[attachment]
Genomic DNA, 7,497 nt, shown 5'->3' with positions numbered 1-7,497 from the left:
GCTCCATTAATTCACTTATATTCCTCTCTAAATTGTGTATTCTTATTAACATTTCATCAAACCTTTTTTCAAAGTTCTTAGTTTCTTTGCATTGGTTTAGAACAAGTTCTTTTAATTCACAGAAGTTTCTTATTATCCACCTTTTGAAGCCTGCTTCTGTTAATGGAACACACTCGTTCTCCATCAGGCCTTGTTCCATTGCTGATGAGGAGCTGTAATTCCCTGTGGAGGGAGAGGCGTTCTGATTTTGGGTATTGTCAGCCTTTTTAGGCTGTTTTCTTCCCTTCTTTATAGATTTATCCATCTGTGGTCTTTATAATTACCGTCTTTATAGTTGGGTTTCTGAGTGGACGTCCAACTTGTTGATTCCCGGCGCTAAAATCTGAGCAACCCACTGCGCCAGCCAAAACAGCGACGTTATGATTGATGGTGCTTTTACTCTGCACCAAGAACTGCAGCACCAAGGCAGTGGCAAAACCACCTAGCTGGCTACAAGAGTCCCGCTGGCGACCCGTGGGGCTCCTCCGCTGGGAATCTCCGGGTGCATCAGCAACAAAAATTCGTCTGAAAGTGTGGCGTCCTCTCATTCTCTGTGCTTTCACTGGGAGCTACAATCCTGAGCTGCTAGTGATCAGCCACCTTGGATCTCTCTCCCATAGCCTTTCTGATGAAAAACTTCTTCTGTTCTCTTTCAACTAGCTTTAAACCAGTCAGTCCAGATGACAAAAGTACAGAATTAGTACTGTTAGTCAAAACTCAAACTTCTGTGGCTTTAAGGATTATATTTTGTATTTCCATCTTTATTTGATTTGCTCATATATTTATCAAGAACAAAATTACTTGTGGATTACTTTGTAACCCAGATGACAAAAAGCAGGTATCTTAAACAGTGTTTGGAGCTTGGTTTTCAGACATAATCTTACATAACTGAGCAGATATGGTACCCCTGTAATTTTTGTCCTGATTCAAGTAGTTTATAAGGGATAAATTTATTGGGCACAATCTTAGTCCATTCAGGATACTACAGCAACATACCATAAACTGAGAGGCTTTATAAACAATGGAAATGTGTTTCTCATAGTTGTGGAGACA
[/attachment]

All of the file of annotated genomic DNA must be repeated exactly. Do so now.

Genomic DNA, 7,497 nt, shown 5'->3' with positions numbered 1-7,497 from the left:
GCTCCATTAATTCACTTATATTCCTCTCTAAATTGTGTATTCTTATTAACATTTCATCAAACCTTTTTTCAAAGTTCTTAGTTTCTTTGCATTGGTTTAGAACAAGTTCTTTTAATTCACAGAAGTTTCTTATTATCCACCTTTTGAAGCCTGCTTCTGTTAATGGAACACACTCGTTCTCCATCAGGCCTTGTTCCATTGCTGATGAGGAGCTGTAATTCCCTGTGGAGGGAGAGGCGTTCTGATTTTGGGTATTGTCAGCCTTTTTAGGCTGTTTTCTTCCCTTCTTTATAGATTTATCCATCTGTGGTCTTTATAATTACCGTCTTTATAGTTGGGTTTCTGAGTGGACGTCCAACTTGTTGATTCCCGGCGCTAAAATCTGAGCAACCCACTGCGCCAGCCAAAACAGCGACGTTATGATTGATGGTGCTTTTACTCTGCACCAAGAACTGCAGCACCAAGGCAGTGGCAAAACCACCTAGCTGGCTACAAGAGTCCCGCTGGCGACCCGTGGGGCTCCTCCGCTGGGAATCTCCGGGTGCATCAGCAACAAAAATTCGTCTGAAAGTGTGGCGTCCTCTCATTCTCTGTGCTTTCACTGGGAGCTACAATCCTGAGCTGCTAGTGATCAGCCACCTTGGATCTCTCTCCCATAGCCTTTCTGATGAAAAACTTCTTCTGTTCTCTTTCAACTAGCTTTAAACCAGTCAGTCCAGATGACAAAAGTACAGAATTAGTACTGTTAGTCAAAACTCAAACTTCTGTGGCTTTAAGGATTATATTTTGTATTTCCATCTTTATTTGATTTGCTCATATATTTATCAAGAACAAAATTACTTGTGGATTACTTTGTAACCCAGATGACAAAAAGCAGGTATCTTAAACAGTGTTTGGAGCTTGGTTTTCAGACATAATCTTACATAACTGAGCAGATATGGTACCCCTGTAATTTTTGTCCTGATTCAAGTAGTTTATAAGGGATAAATTTATTGGGCACAATCTTAGTCCATTCAGGATACTACAGCAACATACCATAAACTGAGAGGCTTTATAAACAATGGAAATGTGTTTCTCATAGTTGTGGAGACA